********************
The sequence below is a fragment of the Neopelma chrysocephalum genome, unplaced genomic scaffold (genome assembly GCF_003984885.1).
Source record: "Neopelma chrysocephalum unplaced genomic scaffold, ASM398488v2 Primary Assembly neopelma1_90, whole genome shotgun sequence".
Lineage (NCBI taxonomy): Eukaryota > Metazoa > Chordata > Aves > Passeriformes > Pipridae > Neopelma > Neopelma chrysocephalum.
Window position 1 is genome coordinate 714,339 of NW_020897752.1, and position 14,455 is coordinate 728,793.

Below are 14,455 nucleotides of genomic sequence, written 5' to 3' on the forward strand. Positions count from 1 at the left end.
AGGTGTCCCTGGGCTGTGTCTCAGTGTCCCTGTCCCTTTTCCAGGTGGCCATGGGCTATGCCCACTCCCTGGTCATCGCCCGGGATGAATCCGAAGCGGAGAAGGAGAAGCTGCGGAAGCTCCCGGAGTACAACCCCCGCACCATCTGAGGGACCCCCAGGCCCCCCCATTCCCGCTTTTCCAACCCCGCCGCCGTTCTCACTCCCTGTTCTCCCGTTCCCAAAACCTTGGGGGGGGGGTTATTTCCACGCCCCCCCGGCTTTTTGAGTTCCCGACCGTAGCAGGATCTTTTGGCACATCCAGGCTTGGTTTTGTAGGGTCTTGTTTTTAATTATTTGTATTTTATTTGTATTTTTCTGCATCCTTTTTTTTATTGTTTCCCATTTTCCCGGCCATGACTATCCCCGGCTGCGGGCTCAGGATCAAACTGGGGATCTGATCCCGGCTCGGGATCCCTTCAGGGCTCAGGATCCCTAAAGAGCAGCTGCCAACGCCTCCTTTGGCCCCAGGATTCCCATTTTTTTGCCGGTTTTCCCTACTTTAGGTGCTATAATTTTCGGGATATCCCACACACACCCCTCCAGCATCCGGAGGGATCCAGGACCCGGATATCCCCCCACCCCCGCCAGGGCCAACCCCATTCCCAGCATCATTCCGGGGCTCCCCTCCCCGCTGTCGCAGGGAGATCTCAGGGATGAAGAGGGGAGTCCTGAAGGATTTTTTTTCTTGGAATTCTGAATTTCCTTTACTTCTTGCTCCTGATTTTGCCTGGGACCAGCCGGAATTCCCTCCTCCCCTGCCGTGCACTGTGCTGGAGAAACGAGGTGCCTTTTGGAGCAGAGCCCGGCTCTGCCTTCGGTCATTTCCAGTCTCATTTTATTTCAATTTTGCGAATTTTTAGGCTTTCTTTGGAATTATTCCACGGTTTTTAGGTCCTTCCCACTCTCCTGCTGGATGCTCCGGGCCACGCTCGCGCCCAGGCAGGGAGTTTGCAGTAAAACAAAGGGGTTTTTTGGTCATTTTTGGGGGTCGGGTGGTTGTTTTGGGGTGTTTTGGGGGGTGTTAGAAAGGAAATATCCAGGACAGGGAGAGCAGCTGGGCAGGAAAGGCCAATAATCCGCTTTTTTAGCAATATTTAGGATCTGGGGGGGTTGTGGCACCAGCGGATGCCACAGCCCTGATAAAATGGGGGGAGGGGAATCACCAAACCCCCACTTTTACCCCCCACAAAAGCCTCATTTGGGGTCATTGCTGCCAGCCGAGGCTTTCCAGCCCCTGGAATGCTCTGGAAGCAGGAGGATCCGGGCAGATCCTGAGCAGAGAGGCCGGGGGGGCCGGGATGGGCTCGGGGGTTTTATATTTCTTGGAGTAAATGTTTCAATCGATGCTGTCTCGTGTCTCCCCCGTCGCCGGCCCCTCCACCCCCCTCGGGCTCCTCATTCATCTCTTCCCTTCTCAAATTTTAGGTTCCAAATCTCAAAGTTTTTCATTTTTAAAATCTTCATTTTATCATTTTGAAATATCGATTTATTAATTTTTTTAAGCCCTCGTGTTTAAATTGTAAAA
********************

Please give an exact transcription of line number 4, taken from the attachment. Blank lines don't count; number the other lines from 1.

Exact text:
Window position 1 is genome coordinate 714,339 of NW_020897752.1, and position 14,455 is coordinate 728,793.